After the wild swings of Spiral, the Saw franchise returned to original villain John ‘Jigsaw’ Kramer (Tobin Bell). The ailing Kramer is fooled by a medical scam and enacts bloody revenge on thoseresponsible. Cue incredibly intricate traps and chilling body horror, but also murky questions about who’s worse: torturer or victims. It’s icky, but in a way the fans loved.

  • Film

Whether she’s fraternising with an alligator or dry-humping a scarecrow, Mia Goth always commits to the bit. She plays Pearl with unhinged glee in this dusty prequel to Ti West’s X and the upcoming MaXXXine. Set on a Texas farmstead in 1918, the film glides from the glorious to the gross-out – tipping its cap to Golden Age Hollywood musicals en route – as Pearl is corrupted on her quest to become a chorus girl. Stick around for the most unnerving end credits you’ve ever seen.

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  • Film
  • Horror

M Night Shyamalan’s best film since Signs skips shocks and dials down the twists in favour of atmospherics and slow-building dread. Essentially a one-set chamber piece, it has four mysterious strangers intruding on a couple’s rural retreat demanding a human sacrifice in order to stave off the Apocalypse. It’s the kind of Book-of-Revelation-level craziness they don’t tell you about on Airbnb. Knock at the Cabin sees a talented filmmaker stripping things back to their essence: mood, blocking, acting and sound design, as he keeps you firmly in the shoes of the frazzled pair at its heart and wondering why Dave Bautista is standing in their front room with a halberd. 

  • Film
  • Horror

This anti-idyll set on a Cornish island is a folk horror-inspired mystery that’s hypnotically unsettling. It follows Mary Woodvine’s wildlife volunteer as she gets to grips with an bizarre flower and life in isolation, and comes veiled in a fog of Tarkovsky-esque enigma and reverberates with the threat of something truly terrible unfolding – much in the spirit of The Wicker Man. In short: it could only be the handiwork of Mark Jenkin, a director capable of putting his own unique spin on influences that would overwhelm less assured filmmakers. Shot on 16mm film and full of handcrafted ’70s aesthetics, the mystical vibes are powerful enough to turn us all into druids.

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Huesera: The Bone Woman
Photograph: Cinépolis Distribución

11. Huesera: The Bone Woman

A big hit in its homeland last year, this debut horror film from Mexico City-based director Michelle Garza Cervera is built around a chilling but universal story of motherhood and femininity. Valeria (Natalia Solián) is a woman trying to fit in and hide her past, but her pregnancy awaken something sinister that won’t leave her at peace. And before you can say ‘Rosemary’s Baby’, her life has spiralled into demonic chaos. The sound design is impeccable – the cracking of bones will haunt your nightmares – and there’s barely a moment when you don’t feel bodily chills. The scares are never cheap, though – there’s real elegance in its use of horror tropes to unpick the grim judgment of society.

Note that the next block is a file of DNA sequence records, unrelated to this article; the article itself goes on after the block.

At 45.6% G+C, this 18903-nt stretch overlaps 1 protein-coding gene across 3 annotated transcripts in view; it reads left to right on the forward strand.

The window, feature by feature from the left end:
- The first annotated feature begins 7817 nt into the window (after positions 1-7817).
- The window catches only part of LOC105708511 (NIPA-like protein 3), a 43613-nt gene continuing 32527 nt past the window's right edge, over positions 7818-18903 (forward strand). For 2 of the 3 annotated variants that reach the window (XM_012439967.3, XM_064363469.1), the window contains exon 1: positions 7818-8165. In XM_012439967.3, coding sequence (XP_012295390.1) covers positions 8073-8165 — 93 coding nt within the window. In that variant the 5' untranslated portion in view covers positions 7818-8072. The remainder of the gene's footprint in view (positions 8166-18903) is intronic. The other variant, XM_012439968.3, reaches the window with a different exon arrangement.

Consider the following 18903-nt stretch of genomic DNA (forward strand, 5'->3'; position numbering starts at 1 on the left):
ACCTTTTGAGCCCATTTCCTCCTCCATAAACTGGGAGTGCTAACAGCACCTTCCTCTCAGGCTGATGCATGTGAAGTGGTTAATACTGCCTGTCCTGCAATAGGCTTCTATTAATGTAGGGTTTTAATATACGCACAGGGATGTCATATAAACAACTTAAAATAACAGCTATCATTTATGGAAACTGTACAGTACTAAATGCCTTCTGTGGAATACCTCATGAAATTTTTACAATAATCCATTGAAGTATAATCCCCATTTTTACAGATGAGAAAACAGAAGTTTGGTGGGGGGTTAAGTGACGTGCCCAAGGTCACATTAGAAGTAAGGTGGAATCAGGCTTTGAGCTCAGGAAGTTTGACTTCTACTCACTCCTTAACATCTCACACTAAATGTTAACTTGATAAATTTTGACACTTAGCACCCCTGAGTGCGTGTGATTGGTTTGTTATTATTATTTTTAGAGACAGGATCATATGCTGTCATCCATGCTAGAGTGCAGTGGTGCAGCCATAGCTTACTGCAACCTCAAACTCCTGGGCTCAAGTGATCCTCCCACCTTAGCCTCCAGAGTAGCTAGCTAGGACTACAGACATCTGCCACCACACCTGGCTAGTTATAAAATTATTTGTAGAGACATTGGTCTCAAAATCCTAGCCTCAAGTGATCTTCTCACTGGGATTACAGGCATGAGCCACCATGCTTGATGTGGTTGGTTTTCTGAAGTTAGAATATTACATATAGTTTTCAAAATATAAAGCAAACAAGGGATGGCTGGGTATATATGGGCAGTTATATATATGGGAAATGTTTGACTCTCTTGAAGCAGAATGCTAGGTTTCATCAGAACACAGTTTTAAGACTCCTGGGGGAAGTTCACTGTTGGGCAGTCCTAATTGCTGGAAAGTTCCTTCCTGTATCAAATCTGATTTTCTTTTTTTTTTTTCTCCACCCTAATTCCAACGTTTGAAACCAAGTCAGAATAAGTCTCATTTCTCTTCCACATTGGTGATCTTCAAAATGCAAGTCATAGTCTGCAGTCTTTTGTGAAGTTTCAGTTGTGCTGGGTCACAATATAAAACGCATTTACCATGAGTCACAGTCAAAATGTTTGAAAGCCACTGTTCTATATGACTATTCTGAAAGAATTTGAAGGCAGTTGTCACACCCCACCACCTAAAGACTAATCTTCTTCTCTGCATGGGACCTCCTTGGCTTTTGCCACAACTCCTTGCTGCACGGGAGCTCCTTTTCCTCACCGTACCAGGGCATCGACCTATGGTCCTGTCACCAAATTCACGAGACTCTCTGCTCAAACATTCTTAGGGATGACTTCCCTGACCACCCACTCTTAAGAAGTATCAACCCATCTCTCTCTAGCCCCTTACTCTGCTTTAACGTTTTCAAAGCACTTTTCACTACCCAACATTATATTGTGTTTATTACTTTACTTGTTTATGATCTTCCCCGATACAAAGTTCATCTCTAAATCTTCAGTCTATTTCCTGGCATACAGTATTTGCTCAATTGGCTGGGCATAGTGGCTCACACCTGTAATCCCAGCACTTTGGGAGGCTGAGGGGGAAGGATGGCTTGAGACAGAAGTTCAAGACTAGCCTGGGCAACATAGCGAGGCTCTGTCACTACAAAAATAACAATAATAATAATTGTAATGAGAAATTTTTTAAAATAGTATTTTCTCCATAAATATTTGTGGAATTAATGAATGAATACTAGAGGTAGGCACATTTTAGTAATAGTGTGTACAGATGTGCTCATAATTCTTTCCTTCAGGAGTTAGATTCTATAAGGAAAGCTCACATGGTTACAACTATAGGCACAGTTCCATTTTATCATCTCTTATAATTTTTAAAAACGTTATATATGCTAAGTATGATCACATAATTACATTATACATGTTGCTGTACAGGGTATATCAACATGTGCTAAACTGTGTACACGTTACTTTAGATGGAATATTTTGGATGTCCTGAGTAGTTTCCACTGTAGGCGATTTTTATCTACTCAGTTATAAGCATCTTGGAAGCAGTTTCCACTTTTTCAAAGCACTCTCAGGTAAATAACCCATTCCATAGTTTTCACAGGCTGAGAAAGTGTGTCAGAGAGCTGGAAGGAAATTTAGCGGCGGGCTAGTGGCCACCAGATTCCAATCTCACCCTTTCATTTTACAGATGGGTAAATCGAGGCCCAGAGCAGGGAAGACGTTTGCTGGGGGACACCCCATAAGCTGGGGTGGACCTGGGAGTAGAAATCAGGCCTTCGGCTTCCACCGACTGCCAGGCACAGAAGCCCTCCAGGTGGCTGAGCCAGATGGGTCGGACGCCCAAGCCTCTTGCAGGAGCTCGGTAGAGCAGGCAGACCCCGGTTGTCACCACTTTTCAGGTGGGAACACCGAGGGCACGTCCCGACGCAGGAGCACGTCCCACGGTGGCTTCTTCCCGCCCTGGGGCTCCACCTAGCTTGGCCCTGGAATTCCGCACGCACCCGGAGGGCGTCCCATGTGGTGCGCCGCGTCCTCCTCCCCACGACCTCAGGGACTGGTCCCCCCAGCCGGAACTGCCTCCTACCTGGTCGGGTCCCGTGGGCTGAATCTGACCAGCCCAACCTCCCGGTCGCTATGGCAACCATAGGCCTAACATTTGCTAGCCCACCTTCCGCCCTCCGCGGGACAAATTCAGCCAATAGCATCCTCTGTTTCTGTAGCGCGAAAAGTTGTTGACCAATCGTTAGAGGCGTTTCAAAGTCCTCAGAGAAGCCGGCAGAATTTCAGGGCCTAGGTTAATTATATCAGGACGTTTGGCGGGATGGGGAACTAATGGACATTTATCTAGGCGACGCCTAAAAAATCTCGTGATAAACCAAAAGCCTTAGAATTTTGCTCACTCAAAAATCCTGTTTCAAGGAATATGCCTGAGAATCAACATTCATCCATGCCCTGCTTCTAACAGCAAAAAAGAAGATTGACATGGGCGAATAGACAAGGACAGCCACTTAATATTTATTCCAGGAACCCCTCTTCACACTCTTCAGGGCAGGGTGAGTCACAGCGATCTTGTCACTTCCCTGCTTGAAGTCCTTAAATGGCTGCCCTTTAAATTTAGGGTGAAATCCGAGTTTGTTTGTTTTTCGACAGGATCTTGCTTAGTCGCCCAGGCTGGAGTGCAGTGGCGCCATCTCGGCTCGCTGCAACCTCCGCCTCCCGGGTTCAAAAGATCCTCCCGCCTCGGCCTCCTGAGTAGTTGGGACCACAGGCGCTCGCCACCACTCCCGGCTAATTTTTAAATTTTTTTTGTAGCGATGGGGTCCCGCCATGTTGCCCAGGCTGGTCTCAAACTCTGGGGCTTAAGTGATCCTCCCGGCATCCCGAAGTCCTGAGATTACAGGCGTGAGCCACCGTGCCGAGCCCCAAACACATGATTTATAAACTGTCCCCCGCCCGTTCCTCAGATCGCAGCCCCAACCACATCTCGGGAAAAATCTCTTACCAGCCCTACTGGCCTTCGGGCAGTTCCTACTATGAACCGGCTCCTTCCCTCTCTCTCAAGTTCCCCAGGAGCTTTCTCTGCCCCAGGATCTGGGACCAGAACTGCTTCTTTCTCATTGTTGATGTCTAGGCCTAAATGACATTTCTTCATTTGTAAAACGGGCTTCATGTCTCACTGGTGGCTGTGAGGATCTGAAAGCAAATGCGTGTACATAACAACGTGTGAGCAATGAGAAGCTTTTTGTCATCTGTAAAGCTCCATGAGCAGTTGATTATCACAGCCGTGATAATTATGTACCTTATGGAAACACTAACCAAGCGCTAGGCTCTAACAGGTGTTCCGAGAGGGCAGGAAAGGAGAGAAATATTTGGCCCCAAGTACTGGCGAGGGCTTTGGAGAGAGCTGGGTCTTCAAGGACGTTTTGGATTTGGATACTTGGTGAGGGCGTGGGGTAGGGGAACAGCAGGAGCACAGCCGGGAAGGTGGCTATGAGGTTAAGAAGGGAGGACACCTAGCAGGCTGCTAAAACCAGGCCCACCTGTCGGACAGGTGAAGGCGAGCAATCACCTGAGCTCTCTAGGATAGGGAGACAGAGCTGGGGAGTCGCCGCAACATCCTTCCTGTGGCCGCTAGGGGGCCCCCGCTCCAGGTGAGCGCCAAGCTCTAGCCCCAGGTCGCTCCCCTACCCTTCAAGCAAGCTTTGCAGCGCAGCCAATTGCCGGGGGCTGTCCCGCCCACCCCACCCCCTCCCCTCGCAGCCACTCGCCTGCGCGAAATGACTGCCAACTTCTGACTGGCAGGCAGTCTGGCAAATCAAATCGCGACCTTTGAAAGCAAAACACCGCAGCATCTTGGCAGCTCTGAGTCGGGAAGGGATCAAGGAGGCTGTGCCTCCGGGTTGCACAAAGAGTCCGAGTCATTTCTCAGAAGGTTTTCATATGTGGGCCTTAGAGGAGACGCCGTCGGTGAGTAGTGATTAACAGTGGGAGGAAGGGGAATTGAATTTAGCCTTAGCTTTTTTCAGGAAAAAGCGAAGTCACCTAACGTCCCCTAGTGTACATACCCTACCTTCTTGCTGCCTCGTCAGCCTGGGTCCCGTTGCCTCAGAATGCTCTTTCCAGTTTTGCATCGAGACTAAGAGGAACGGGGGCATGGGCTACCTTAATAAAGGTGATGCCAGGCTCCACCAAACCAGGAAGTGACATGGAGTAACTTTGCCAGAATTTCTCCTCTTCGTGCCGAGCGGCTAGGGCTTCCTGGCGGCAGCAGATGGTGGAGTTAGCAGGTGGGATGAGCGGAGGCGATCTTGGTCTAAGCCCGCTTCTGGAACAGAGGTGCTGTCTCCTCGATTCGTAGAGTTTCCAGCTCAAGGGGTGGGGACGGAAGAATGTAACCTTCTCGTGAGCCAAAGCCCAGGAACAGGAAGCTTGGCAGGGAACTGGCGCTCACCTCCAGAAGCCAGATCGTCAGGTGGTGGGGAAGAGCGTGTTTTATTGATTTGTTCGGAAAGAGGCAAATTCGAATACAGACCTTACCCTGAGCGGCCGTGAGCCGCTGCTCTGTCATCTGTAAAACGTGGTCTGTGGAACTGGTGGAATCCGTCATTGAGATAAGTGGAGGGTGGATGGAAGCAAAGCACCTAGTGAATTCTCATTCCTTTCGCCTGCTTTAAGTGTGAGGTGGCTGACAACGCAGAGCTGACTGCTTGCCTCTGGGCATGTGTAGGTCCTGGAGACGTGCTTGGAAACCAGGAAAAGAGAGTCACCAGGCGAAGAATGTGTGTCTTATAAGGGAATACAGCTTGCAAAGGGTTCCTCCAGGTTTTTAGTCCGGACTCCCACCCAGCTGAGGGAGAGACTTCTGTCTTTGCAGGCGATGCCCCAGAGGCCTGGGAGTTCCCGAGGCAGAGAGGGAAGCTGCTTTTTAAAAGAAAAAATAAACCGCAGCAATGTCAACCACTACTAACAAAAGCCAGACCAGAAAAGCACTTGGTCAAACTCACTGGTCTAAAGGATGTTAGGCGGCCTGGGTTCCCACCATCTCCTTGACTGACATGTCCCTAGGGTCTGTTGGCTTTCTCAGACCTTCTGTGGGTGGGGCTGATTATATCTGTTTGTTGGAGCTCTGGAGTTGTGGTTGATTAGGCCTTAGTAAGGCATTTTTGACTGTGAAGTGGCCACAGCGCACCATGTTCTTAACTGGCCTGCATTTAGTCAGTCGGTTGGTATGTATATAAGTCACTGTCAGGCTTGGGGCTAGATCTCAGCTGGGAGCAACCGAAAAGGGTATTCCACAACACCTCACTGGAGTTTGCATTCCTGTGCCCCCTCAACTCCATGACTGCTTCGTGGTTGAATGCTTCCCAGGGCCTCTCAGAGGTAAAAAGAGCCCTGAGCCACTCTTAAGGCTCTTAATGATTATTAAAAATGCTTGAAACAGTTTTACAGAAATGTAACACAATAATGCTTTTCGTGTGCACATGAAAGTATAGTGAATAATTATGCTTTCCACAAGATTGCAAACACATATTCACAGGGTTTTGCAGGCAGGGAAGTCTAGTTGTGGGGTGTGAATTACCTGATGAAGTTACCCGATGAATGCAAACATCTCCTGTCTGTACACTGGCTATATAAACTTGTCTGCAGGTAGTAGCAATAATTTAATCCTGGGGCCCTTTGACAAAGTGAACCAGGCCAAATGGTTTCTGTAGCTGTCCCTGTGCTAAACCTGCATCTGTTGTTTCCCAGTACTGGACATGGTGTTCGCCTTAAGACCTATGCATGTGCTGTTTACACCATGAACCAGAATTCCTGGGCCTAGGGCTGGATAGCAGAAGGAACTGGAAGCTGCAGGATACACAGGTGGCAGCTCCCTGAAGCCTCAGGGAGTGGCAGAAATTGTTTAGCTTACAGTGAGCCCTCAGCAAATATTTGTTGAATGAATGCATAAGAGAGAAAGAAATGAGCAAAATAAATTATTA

• Film
  • Horror

It’s no shock that, after decades of callbacks to German Expressionism and silent cinema, Nicolas Cage was finally cast as the Prince of Darkness. But this ain’t your daddy’s Dracula. Instead, Renfield focuses more on the Count’s bug-eating familiar, with Nicolas Hoult’s gaslit servant attending group therapy sessions and trying to shake off his narcissistic boss. The schlock-comedy action is toothless but Renfield is worth watching just to see Cage vamp – what better way to chew the scenery than with a mouth full of Nosferatu-style fangs?

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  • Film
  • Comedy

‘I’m a proud Black woman,’ says Neve (Ashley Madekwe). Her actions say otherwise. Low-key dread gives way to a riveting home invasion thriller in this stylish exploration of class betrayal and the British POC experience from first-time writer-director Nat Martello-White. Having fled a difficult life in London years earlier, Neve has ensconced herself in an all-white Wiltshire village, where she stifles her identity for the sake of socialites that will never truly accept her. That is, until her past crashes the party.

The Last Voyage of the Demeter
Photograph: Studiocanal

14. The Last Voyage of the Demeter

Our undying fascination with vampire mythos across continents and millennia is undeniable. So it is that screenwriter Zsak Olkewicz and Bragi F Schut spun a short newspaper clipping and a captain’s log from Bram Stoker’s epistolary novel Dracula into an Alien-alike, two-hour haunted house at sea movie helmed by Troll Hunter director André Øvredal. If it’s not quite as fun as his grim fable, there are still thrills to be had as the prince of darkness – Javier Botet, part-Nosferatu, part-bat Gary Oldman in design, way too much CGI – picks off the crew led by Game of Thrones actor Liam Cunningham’s captain one-by-one. Could be bloodier, but still has bite. 

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We Have a Ghost
Photograph: Netflix

15. We Have a Ghost

Christopher Landon helped resuscitate the slasher genre with 2017’s Happy Death Day and 2020’s Freaky. Here, the writer-director puts down the knives and dials up the whimsy for an Amblin-style adventure in which a teenager must defend a mute ghost, Ernest, from the CIA, as well as a dad with dollar signs in his eyes. The highlight comes as the internet learns about the spirit in the attic and we get a montage of rib-ticklingly accurate Ernie-related TikTok memes.